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Photographs capture unseen
By Anne Ford, Chicago Tribune, May 25, 2007
Chicago, IL (USA) -- A relatively new art form in Shambhala Buddhism finds beauty in pictures of the inconspicuous.
<< Laurel Hill, 12 of Evanston, left and Morgan Reesh, 7 of Chicago participate in Miksang, the Tibetan Buddhist art of contemplation while taking photos, through a class at Shambala Meditation Center in Chicago.(Tribune photo by Nancy Stone)
"Check it out!" hollered Laurel Hill, 12, of Evanston, brandishing her digital camera on the sidewalk outside the Shambhala Meditation Center of Chicago in Rogers Park on a recent Sunday.
"That is the most awesomest picture ever, ever, ever!"
Instructor David Schreier, 43, of Rogers Park looked at the shot on her camera screen -- a close-up of a teal and navy triangle pattern decorating a black car door -- and nodded. "You've got that good eye," he said.
It wasn't an idle compliment. "Good eye" is the translation of the Tibetan word "miksang," the name of a form of photography that represents one of the newest contemplative arts in the Shambhala Buddhist tradition. Laurel was one of five pupils in Schreier's first miksang workshop for children held at the center this month.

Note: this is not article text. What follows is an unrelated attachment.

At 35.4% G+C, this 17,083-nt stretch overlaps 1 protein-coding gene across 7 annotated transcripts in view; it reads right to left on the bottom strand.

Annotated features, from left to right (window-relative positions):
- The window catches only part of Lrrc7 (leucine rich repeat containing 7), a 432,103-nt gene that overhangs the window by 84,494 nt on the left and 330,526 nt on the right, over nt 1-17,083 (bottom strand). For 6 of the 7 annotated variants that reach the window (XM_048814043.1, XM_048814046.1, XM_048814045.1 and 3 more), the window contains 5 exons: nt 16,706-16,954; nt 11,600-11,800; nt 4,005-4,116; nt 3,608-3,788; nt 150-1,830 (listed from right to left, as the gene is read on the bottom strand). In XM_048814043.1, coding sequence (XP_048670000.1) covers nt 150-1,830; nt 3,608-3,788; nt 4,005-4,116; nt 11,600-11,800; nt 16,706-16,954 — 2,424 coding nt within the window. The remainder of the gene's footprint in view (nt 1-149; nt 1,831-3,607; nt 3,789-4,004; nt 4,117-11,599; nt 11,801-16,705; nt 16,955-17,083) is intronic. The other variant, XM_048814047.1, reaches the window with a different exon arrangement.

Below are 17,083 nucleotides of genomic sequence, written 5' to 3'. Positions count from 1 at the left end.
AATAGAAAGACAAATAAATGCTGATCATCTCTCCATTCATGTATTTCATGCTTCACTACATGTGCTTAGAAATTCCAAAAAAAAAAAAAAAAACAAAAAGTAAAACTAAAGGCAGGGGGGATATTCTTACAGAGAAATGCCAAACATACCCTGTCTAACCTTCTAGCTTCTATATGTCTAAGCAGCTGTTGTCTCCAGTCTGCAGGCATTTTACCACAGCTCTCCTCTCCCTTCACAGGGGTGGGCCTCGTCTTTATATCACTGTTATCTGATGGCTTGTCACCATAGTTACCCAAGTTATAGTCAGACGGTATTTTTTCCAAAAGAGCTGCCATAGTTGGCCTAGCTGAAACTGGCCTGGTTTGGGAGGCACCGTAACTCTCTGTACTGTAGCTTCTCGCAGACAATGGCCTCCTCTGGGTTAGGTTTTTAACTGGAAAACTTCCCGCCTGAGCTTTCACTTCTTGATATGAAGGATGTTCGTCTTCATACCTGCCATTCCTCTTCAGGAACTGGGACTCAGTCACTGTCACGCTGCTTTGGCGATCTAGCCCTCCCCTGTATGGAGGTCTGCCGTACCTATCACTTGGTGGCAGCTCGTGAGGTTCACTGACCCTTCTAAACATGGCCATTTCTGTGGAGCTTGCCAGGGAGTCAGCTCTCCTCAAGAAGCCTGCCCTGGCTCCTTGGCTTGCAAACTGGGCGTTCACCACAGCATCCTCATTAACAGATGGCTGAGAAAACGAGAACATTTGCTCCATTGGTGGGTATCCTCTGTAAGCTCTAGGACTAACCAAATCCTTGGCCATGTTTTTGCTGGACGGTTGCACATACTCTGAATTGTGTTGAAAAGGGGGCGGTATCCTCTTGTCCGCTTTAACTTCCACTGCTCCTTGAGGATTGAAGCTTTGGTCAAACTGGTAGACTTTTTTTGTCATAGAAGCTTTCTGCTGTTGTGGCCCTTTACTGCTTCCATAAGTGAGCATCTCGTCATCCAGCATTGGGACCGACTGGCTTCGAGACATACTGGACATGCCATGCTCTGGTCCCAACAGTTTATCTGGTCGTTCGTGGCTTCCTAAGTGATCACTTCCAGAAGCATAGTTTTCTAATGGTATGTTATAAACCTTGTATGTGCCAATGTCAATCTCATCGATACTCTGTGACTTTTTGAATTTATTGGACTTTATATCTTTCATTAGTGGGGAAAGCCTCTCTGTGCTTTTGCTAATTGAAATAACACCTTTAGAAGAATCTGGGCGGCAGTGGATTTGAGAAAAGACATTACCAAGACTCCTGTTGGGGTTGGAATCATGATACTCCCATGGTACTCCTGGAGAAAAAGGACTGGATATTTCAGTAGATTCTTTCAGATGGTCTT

Miksang students try to capture, through photography, unexpectedly rich glimpses of color, texture and patterns in objects that most of us overlook. As in other Buddhist-inspired art forms, the goal is to wake up practitioners to the beauty and vividness of the universe.
"It's about directly perceiving our everyday world," Schreier said. "It's a matter of seeing how vibrant and fresh everything is."
A blue water-bottle cap in a patch of grass. A rusty metal pole. A bit of red elastic abandoned on a sidewalk. In miksang, these and other seemingly insignificant objects can jolt us into mental and spiritual clarity, Schreier said: "A strong miksang shot freezes your mind, stops you where you are and almost takes your breath away."
Unlike ancient contemplative practices such as haiku and ikebana (flower arranging), miksang has been around for only a couple of decades, and thus isn't nearly as well known.
Schreier, a consultant to nonprofit organizations and Chicago's only miksang instructor, is working to change that. A few times a year he offers miksang classes for adults at the center, where he also teaches beginning meditation. More children's miksang activities are in the works as well.
At the first session earlier this month, Schreier explained that in miksang the goal is not to create a nice snapshot but to experience the world in a direct, vivid way without judgment. "Color's not good or bad, right?" he said. "Color's just color."
Because of their natural curiosity, Schreier said later, children often have a better grasp of miksang than adults do. Beyond a few basics, no technical camera expertise is necessary.